First Look Review: Foxcatcher

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60%
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Mixed

Although it gets off to a slow start, the film is innovative in its direction and has a fabulous cast.

Based on a true story, Foxcatcher is an unsettling tale of brotherhood and betrayal from multi-award-winning director Bennett Miller. Through the evolution of the unlikely and ultimately disastrous friendship between eccentric wrestling enthusiast John Du Pont (Steve Carell) and two champion wrestlers, Miller fills in the gaps of this uncharted story and explores the inner torment of being second-best. Foxcatcher is a thought-provoking piece of cinema rare in its style which, although slow to get started, packs a core-shaking punch in its wonderfully unpredictable and well-executed conclusion.

As an Olympic gold medallist, Mark Schultz (Channing Tatum) feels unappreciated and undervalued as he meanders through his days dining on instant noodles in his isolated and unkempt home, earning pocket-money sized amounts for showing his medal to unimpressed schoolchildren. It is no surprise, therefore, that he jumps at the opportunity to join multi-millionaire John Du Pont in his project to create elite wrestling group Foxcatcher and, in doing so, to open the American eye to the hero that Mark believes he is. Having lived in the shadow of his brother and wrestling legend Dave Schultz (Mark Ruffalo), Mark is determined to prove to the world that he too should be celebrated.

With a director known for bringing real-life stories to the big screen in a nuanced and innovative way in works such as Moneyball (2011) and Capote (2005) alongside such a star-studded cast, you’d expect Foxcatcher to be mind-blowing, but it was disappointing. The story is slow to get going and the stumbling awkwardness of many a dialogue scene between Mark and his mysterious benefactor is laborious to watch. While this slow pace is an intentional device which, in fairness, does help to build our understanding of certain characters, it struggles to get to the point and it is unclear why this is a story worth telling until the film nears its dramatic finale.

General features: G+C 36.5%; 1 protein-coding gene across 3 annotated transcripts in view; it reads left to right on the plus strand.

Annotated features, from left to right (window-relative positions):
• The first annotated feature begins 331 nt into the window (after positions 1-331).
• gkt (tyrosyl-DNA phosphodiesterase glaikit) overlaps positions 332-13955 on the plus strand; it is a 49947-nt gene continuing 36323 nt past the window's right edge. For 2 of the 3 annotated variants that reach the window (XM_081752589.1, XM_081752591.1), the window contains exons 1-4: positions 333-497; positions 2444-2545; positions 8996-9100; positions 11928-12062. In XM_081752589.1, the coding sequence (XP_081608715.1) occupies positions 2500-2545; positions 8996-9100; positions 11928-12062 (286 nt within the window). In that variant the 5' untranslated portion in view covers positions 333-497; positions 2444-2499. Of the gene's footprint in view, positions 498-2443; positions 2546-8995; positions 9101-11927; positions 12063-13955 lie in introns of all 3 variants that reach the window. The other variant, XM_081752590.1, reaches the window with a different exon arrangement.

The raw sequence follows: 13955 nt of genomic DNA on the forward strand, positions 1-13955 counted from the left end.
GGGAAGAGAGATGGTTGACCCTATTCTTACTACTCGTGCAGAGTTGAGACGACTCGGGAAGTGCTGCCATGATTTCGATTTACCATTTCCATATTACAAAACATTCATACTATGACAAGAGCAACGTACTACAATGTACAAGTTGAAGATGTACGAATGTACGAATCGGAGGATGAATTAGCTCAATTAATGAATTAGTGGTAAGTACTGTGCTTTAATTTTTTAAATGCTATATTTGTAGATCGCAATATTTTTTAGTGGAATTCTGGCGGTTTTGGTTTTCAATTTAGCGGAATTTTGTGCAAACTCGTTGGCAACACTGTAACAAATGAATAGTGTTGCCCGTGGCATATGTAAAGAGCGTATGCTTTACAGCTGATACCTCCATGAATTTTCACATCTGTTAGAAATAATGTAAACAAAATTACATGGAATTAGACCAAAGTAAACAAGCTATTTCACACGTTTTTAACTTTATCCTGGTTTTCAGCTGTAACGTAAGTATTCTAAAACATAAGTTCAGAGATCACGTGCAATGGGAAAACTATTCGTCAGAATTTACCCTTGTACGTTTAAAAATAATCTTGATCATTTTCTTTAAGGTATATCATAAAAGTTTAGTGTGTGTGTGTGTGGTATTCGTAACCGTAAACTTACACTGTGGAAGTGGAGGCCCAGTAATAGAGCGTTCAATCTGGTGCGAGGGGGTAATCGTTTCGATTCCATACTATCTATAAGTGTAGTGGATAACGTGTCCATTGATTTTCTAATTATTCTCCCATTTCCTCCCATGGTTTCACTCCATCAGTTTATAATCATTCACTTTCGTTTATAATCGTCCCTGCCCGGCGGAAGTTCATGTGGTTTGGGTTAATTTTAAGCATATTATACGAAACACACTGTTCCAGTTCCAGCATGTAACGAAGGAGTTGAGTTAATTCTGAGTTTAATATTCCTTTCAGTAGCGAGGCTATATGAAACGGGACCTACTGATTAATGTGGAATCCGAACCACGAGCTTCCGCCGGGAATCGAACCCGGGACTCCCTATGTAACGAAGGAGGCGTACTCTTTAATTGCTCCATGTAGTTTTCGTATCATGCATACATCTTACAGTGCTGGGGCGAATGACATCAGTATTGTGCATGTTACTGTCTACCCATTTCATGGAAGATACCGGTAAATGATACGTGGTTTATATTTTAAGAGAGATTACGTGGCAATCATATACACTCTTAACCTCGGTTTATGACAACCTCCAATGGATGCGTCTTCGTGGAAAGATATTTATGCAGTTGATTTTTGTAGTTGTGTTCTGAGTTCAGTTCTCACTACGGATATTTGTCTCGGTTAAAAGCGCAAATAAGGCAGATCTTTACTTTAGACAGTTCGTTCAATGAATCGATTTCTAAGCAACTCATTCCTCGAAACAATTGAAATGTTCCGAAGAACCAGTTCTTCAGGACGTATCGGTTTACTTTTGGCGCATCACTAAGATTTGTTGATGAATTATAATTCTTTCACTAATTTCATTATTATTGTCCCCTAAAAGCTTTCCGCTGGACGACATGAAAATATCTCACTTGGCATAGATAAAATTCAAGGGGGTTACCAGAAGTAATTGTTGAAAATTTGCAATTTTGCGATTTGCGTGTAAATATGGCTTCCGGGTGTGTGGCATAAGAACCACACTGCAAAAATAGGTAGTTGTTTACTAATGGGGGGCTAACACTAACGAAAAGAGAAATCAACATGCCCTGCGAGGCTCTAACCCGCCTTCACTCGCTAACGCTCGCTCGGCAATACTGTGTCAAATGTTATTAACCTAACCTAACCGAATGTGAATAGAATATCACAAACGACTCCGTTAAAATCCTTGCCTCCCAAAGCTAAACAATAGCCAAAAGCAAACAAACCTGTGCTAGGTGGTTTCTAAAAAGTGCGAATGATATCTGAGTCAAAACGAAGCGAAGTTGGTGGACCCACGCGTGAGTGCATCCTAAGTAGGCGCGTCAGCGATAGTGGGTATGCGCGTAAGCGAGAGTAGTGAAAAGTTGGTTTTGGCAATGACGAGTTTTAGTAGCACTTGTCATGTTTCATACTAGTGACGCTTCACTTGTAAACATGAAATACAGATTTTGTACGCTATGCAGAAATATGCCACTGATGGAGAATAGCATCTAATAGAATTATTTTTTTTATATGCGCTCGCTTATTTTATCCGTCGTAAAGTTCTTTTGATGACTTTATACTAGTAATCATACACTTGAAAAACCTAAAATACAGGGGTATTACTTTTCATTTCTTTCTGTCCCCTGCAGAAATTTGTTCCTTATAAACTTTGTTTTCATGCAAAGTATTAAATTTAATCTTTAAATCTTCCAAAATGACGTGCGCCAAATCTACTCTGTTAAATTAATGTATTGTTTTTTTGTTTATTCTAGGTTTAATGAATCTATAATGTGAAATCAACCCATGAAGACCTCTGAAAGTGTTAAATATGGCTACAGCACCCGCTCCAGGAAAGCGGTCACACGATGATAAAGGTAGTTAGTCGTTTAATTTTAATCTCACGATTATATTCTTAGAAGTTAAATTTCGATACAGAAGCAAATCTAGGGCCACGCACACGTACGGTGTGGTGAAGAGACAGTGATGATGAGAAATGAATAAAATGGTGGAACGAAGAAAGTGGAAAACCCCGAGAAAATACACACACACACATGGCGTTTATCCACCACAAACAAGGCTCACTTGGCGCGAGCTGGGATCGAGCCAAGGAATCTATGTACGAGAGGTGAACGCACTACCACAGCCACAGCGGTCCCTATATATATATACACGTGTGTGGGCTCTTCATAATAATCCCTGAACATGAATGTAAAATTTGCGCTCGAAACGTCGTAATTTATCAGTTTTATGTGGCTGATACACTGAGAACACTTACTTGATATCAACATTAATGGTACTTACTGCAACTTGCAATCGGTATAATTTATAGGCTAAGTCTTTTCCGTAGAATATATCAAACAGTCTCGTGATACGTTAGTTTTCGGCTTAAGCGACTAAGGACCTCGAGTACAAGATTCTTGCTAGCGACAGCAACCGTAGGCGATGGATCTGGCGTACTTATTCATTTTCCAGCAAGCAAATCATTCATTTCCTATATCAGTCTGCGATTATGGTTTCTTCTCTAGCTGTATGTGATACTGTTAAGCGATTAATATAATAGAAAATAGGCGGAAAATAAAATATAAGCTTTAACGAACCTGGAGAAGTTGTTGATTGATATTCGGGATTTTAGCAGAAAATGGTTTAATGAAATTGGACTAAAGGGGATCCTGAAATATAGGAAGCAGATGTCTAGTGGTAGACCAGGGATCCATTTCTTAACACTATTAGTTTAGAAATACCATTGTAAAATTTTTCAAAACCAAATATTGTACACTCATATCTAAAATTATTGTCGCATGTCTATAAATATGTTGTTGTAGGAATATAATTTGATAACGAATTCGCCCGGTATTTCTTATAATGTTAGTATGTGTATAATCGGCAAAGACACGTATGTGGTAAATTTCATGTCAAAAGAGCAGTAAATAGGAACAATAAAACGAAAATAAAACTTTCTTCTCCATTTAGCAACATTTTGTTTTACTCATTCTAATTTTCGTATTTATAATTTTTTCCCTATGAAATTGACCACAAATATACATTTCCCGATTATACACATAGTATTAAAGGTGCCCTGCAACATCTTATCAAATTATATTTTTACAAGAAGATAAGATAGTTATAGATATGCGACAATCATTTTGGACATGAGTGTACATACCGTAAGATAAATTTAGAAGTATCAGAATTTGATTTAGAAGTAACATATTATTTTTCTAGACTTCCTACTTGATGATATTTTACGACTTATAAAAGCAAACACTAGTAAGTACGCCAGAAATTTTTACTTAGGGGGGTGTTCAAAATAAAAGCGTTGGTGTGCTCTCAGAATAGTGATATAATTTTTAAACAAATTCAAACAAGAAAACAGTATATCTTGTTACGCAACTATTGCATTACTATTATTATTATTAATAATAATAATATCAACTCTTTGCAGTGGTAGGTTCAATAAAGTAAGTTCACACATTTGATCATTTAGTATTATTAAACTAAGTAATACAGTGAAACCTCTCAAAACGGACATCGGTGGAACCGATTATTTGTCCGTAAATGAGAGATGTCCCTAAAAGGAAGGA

Another of Foxcatcher’s disappointments is the almost sacrilegious underuse of Vanessa Redgrave in her role as arguably one of the film’s most interesting characters, John Du Pont’s mother. John’s mother is immeasurably important to him; much of his life is dedicated to winning her approval. In effect, John suffers the same inferiority complex as Mark does over his brother’s success, the slight difference being that John is second place not to a brother and legendary sportsman, but, rather pitiably, to his mother’s horses. Redgrave’s presence in each of her few scenes is captivating and somehow both comical and upsetting simultaneously. By keeping her a minor character, Miller diminishes the potential of this backstory between John and his mother, an undercurrent which, if more greatly explored, enlightens us to the cause of John’s odd behaviour and seemingly unfathomable decisions; it is a lost opportunity.

Having said all that, once the film reaches its second half and the story takes a more sinister turn, things get a whole lot more exciting. The character of Mark who, for much of the first half, seems petulant and even a little dull, is given layers of complexity through Tatum’s moving performance. Much to my amazement, I really began to care about his successes and failures, his relationship with his brother and his inner turmoil. The biggest and most pleasant surprise, however, is Steve Carell’s fantastic execution of the mysterious John Du Pont. If you remember Carell for his amusing but fairly unremarkable roles in Bruce Almighty and The 40-Year-Old-Virgin, his immensely disconcerting performance as a psychologically-disturbed and complex villain will spark a major re-evaluation. In a potentially career-defining move, Carell takes on a new realm of acting and reveals a side that apparently no one besides Miller had anticipated.

Although I can’t help but feel that a good 100 of the films’ staggering 130 minutes could have been time better spent, the ending makes it all worthwhile. If you are unaware of the real story which Foxcatcher is based on – good. Keep it that way before you see the film and be prepared for a shock.

Foxcatcher (2014), directed by Bennett Miller, is released in the UK by Entertainment One on the 9th of January, Certificate 15.

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